Restricting Alcohol Isn’t Preventing Problems
by Ann Fisher
Alcohol prohibition has never worked and never will.
Credit Mothers Against Drunk Driving for pushing lawmakers in the 1990s to toughen penalties and lower blood-alcohol thresholds for drunken driving. That works.
But the drinking-age law is a laugh. And I’m not even grinning. Lots of kids drink, especially during their college years.
Law-enforcement officers have been given a mission, and some Franklin County deputy sheriffs are specifically assigned to bust ’em, book ’em and throw ’em in the clink if they’re underage and drinking alcohol.
Columbus police and the sheriff’s STOP deputies have focused on underage drinking near Ohio State University since 2002. They look for campus-area drinkers on football Saturdays. The problem is, STOP stands for Stop Teenage Opportunity to Purchase, but the deputies often are busting folks who are just months from the legal age of 21.
We all know the ultimate intent is to stem the campus-area rampages and destruction of public and private property on OSU football game days. Sometimes, it doesn’t even matter whether the Buckeyes win or lose.
Alayna DeMartini reported in The Dispatch on Wednesday that some underage drinkers have been handcuffed and jailed early on game days, long before any ruckus.
OSU officials already were planning to unveil a remote-booking process on Oct. 28 that is intended to eliminate the negative experience of jailing nonviolent offenders. OSU safety spokesman Rick Amweg said officials hope to work out the kinks before the Michigan game on Nov. 18.
"Everything we do at the jail, we can do at this place," Amweg said, "and in about a tenth of the time. ... When they complete the process, they’re free to go."
Well, that depends. Sheriff Jim Karnes said his STOP posse will gladly use the remote-booking process but continue to haul underage drinkers away.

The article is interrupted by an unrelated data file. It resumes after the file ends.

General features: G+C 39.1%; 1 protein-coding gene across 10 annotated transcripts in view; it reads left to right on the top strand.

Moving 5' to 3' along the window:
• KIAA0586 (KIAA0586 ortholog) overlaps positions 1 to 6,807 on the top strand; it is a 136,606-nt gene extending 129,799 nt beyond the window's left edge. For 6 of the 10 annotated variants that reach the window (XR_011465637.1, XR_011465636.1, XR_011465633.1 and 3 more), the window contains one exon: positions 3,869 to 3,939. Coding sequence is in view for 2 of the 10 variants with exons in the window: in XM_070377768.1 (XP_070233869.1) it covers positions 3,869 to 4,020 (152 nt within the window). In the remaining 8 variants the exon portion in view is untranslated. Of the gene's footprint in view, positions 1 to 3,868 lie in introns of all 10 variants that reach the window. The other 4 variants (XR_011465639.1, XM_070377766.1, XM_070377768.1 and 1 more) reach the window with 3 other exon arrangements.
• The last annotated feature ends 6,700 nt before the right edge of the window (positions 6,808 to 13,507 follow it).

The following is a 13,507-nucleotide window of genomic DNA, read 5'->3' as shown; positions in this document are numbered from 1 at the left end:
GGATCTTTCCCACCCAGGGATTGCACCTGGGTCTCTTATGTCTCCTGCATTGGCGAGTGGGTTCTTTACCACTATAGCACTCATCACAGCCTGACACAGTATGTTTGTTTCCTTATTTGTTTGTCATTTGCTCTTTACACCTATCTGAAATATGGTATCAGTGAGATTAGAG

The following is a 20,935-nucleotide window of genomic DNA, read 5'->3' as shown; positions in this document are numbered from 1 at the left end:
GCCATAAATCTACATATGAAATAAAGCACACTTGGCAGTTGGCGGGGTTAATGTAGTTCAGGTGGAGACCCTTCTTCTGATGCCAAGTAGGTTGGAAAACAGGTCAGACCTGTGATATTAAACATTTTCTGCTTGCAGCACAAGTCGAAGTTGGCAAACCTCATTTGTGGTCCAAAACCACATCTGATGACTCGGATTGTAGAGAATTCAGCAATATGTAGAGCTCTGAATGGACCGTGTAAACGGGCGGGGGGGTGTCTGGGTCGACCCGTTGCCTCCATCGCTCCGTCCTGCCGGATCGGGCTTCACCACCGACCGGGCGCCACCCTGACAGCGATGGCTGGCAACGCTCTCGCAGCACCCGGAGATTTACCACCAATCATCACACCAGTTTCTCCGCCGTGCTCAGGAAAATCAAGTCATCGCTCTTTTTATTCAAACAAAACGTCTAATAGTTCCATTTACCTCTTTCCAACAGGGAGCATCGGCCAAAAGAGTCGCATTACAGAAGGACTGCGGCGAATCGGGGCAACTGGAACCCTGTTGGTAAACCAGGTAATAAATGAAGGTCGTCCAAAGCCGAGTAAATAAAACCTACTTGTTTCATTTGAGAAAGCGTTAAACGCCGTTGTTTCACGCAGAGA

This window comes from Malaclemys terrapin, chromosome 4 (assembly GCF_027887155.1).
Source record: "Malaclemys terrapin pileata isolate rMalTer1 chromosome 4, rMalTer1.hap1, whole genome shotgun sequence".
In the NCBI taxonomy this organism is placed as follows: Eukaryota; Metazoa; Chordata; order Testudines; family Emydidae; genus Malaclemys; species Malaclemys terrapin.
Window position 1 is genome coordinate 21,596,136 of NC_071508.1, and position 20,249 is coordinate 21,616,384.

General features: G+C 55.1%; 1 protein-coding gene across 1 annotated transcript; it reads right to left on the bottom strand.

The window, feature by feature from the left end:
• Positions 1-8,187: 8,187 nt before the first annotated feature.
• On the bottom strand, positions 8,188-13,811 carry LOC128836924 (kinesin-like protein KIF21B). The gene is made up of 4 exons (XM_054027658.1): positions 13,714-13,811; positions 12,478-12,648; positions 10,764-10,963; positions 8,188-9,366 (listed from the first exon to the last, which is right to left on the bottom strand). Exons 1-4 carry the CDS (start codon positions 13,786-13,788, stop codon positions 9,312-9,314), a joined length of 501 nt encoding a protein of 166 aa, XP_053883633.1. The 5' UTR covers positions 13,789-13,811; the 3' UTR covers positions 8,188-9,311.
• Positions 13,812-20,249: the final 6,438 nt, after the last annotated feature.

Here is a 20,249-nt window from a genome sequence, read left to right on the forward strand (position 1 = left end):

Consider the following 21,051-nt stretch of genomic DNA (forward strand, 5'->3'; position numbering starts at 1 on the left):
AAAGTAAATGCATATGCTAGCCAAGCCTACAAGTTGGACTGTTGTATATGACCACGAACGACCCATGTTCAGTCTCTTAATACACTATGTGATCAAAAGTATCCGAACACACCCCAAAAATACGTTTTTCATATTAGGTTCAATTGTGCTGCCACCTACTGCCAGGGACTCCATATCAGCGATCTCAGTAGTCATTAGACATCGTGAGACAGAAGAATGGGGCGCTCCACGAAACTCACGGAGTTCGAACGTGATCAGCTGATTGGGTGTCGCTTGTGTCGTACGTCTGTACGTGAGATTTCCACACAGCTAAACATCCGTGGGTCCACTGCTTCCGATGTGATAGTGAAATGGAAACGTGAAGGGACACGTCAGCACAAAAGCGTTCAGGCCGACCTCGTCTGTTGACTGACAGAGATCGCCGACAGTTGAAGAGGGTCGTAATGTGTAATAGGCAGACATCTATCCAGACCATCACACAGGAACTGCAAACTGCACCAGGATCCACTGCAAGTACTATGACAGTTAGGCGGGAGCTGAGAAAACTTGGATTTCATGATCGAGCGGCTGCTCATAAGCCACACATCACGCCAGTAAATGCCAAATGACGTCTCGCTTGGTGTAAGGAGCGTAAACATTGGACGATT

"With STOP, if you get caught, you go to jail," Karnes said. "It doesn’t make any difference who you are or where you are. We’re trying to send a strong message to stop this underage drinking."
The premise, of course, is that prohibition works. But it doesn’t.
Here’s an idea: In a few weeks, when the thermometer is reading in the low 20s, when the first couch bursts into flames and the first parked vehicle is rolled, take one of those fire hoses and spray the crowd. Defuse the situation. Send them home cold and very wet.
We can’t arrest enough of the hooligans. Like cockroaches, there are always more waiting in the wings.
Some see the crackdown on underage drinkers as a preemptive strike against likely troublemakers. It sounds more like profiling — assuming that just because someone enjoys a beer at noon she will join the riot 12 hours hence.
That’s a leap. It’s unfair. Such tactics waste precious energy and resources down at the jail and keep law-enforcement officers from other pressing issues.
Still, don’t blame the folks who are enforcing the laws. That’s their job. They know better than any of us that the unnecessary but alcohol-related campus violence is a frustrating distraction from so many other problems in this beautiful city.
Blame the rioters, and blame the prohibition. And if you don’t like the law, change it. Last time I checked, 18-, 19- and 20-year-olds still have the vote.
- Posted by permission of the author, Ann Fisher, who is a columnist at the Columbus Dispatch, where this commentary originally appeared. She can be reached at 614-461-8759 or by e-mail, email@example.com
filed under: Prohibition